Being the sort of person who doesn’t get out much, I don’t often get the chance to make firsthand observations of the more absurd parts of our world. That’s okay, because, sometimes, the absurdity comes and finds me.

Today, while I was out grocery shopping, I noticed a stand set up near the entrance to the grocery store. I took only enough notice of it to build up a little half-hearted hatred of all advertising promotions, but as I parked and walked towards the store, I came to a bizarre realization. The stand, plastered with the logo of a large beverage company (which shall remain nameless), was selling lemonade.

Some cultural context is in order: I am a member of one of the last generations to have the lemonade stand as a symbol of entreperneuership. The lemonade stand was the big capitalist metaphor when I was growing up, the very embodiment of our ideal of the American small-business spirit.

And there, right there in the parking lot of the big chain grocery store that long ago supplanted the independent local movie house, right there, was yet another gigantic corporation, moving in on the territory of the little guy, the sidewalk lemonade vendor. I desperately wish I’d had my camera with me then, because the symbolism of all that was deliciously painful (or painfully delicious).

So, just remember: if you start to get worried that the world seems to be sorting itself out, don’t worry. Proof will arrive momentarily to remind you that it’s still an absolutely absurd place.

A Tribute to George Carlin

I am a child of the modern media, and thus difficult to shock. But when I hit Slashdot and came across a post proclaiming the death of comedian George Carlin, my jaw nearly hit the floor.

The denial phase was remarkably brief, and now, I am forced to admit that one of the greatest comedians of our time has died.

This may be a cliché, but I don’t care: the world is definitely a worse place now that George is gone. The rest of us are going to have to work even harder to counter-balance the tide of totalitarianism and cruelty here and around the world, and without Carlin, it’s going to be even harder to keep a sense of humor about it.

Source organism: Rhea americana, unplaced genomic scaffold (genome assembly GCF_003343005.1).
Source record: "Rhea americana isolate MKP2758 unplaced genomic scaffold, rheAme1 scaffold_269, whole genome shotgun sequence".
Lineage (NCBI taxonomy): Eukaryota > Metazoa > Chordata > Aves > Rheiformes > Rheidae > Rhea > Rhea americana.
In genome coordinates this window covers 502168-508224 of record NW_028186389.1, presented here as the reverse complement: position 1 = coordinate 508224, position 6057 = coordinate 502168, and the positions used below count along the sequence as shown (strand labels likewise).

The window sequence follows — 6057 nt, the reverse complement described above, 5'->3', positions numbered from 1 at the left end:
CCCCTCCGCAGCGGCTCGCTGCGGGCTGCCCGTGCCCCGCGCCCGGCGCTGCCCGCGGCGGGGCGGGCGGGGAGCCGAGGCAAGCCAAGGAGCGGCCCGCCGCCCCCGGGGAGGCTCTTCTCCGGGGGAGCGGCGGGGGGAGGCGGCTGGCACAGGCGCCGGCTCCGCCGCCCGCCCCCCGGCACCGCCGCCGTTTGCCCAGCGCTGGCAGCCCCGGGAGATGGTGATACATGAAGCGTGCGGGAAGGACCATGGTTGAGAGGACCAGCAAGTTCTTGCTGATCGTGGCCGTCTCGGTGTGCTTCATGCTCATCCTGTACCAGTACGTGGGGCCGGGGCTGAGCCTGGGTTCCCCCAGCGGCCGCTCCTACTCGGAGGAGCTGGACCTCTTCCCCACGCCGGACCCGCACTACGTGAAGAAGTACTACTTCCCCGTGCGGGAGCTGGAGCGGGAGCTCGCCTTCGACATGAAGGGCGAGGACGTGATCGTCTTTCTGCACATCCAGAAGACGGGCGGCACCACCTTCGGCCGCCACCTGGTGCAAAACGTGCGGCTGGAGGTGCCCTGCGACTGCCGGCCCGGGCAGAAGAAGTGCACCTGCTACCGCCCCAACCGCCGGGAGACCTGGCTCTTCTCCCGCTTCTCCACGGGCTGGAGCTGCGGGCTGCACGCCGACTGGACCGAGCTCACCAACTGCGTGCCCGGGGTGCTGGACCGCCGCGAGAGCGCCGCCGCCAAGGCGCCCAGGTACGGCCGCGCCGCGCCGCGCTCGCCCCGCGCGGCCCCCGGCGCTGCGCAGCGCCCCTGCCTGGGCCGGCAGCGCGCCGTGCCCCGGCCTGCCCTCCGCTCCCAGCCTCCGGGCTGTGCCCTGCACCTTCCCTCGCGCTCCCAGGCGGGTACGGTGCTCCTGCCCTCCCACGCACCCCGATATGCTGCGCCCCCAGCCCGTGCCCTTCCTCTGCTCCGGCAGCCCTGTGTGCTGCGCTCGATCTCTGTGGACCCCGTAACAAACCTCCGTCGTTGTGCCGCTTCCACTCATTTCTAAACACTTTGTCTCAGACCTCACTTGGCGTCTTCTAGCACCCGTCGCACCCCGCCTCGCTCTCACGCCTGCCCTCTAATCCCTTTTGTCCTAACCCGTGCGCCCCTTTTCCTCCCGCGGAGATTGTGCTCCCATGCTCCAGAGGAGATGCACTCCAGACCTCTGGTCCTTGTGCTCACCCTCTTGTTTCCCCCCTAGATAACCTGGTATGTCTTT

R.I.P. George Carlin ( May 12, 1937 — June 22, 2008 )

“Shit, piss, fuck, cunt, cocksucker, motherfucker, tits.”

“Extreme Science Fiction”

Last December, I wrote a poorly-argued post about the trouble with modern science fiction. Almost immediately, someone viciously cut me down, and I put up a rather pathetic defense against it. Well, it seems the universe has a sense of irony, because only a few months after I wrote that post, I found myself in my local book shop, where I stumbled upon a hefty tome with the horrific title “Extreme Science Fiction.”

Now, that was almost enough to make me put it down, but I didn’t. I turned it over and read the back of the jacket, and I was intrigued by the premise of the book: it was intended as a collection of inventive, mind-bending science fiction from (mostly) modern authors, edited by Mike Ashley.

And by the time I’d finished reading it, I knew that all those complaints I’d made about the state of modern science fiction were completely idiotic. Everything I’d said was wrong with SF today — the lack of originality, the lack of experimentation, fear of pushing boundaries, and the rest — was rectified by the stories in that single volume.

This is not really meant as a book review, though. Instead, this is a humbled retraction of all the rubbish I said before. I have to admit, I was wrong: good science fiction really isn’t dead.

New Theme

Thanks to WordPress, I can be very cavalier about suddenly changing the theme around which TLOAMM (lovely acronym…reminds me of the sound I make between when I realize my curry is too spicy and when I actually start screaming) is based. For the moment, I’ve decided to go with a lovely, simple theme called “Garland.” If you love it or you hate it, let me know with your comments.

Movie Review: “The Happening”

GoogleMy father is one of those infamous people for whom it is impossible to buy gifts. So, this father’s day, he relented and suggested that I take him to see The Happening.

I saw Signs, a previous movie by M. Night Shyamalan, who directed The Happening, and found it to be funny, atmospheric, at times absolutely frightening, and a pleasure to watch. I’ve never been a great fan of the horror genre, but there is something about Shyamalan’s films which is more engaging than the dross that usually gets placed in that genre.

The film begins in Central Park, where suddenly, people begin behaving strangely. In moments, there are people committing suicide in droves all over the city. Panic ensues, and an evacuation begins.

For the most part, The Happening follows Elliot (played by Mark Whalberg) and wife Alma (Zooey Deschanel) as they attempt to survive the continuing onslaughts of suicide-inducing poisonous gas. The plot is realistic enough (even if the science is a little “approximate” for my tastes) to be engaging, but surreal enough to also be unnerving, and at times, quite funny.